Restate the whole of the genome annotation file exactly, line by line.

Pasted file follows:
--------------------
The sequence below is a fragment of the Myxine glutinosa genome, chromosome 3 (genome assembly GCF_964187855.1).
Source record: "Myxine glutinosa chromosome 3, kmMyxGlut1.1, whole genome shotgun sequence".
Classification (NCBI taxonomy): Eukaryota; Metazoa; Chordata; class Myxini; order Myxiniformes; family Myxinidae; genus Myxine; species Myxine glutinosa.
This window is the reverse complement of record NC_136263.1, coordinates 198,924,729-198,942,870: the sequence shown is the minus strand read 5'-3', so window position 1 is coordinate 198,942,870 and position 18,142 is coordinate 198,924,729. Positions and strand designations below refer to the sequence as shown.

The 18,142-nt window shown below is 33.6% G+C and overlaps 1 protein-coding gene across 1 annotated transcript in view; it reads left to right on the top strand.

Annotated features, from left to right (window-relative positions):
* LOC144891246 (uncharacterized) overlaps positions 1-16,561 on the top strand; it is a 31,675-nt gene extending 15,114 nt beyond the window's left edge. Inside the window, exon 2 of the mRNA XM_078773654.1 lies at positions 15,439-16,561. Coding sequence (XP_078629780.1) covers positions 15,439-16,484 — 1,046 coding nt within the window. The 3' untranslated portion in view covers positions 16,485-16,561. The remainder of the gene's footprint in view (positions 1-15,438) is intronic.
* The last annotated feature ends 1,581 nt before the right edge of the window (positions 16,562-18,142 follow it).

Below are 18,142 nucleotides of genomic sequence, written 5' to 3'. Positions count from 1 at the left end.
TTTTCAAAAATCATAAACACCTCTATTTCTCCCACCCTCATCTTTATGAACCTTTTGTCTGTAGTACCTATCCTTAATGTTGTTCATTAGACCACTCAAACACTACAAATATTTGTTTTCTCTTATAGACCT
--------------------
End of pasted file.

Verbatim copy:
The sequence below is a fragment of the Myxine glutinosa genome, chromosome 3 (genome assembly GCF_964187855.1).
Source record: "Myxine glutinosa chromosome 3, kmMyxGlut1.1, whole genome shotgun sequence".
Classification (NCBI taxonomy): Eukaryota; Metazoa; Chordata; class Myxini; order Myxiniformes; family Myxinidae; genus Myxine; species Myxine glutinosa.
This window is the reverse complement of record NC_136263.1, coordinates 198,924,729-198,942,870: the sequence shown is the minus strand read 5'-3', so window position 1 is coordinate 198,942,870 and position 18,142 is coordinate 198,924,729. Positions and strand designations below refer to the sequence as shown.

The 18,142-nt window shown below is 33.6% G+C and overlaps 1 protein-coding gene across 1 annotated transcript in view; it reads left to right on the top strand.

Annotated features, from left to right (window-relative positions):
* LOC144891246 (uncharacterized) overlaps positions 1-16,561 on the top strand; it is a 31,675-nt gene extending 15,114 nt beyond the window's left edge. Inside the window, exon 2 of the mRNA XM_078773654.1 lies at positions 15,439-16,561. Coding sequence (XP_078629780.1) covers positions 15,439-16,484 — 1,046 coding nt within the window. The 3' untranslated portion in view covers positions 16,485-16,561. The remainder of the gene's footprint in view (positions 1-15,438) is intronic.
* The last annotated feature ends 1,581 nt before the right edge of the window (positions 16,562-18,142 follow it).

Below are 18,142 nucleotides of genomic sequence, written 5' to 3'. Positions count from 1 at the left end.
TTTTCAAAAATCATAAACACCTCTATTTCTCCCACCCTCATCTTTATGAACCTTTTGTCTGTAGTACCTATCCTTAATGTTGTTCATTAGACCACTCAAACACTACAAATATTTGTTTTCTCTTATAGACCT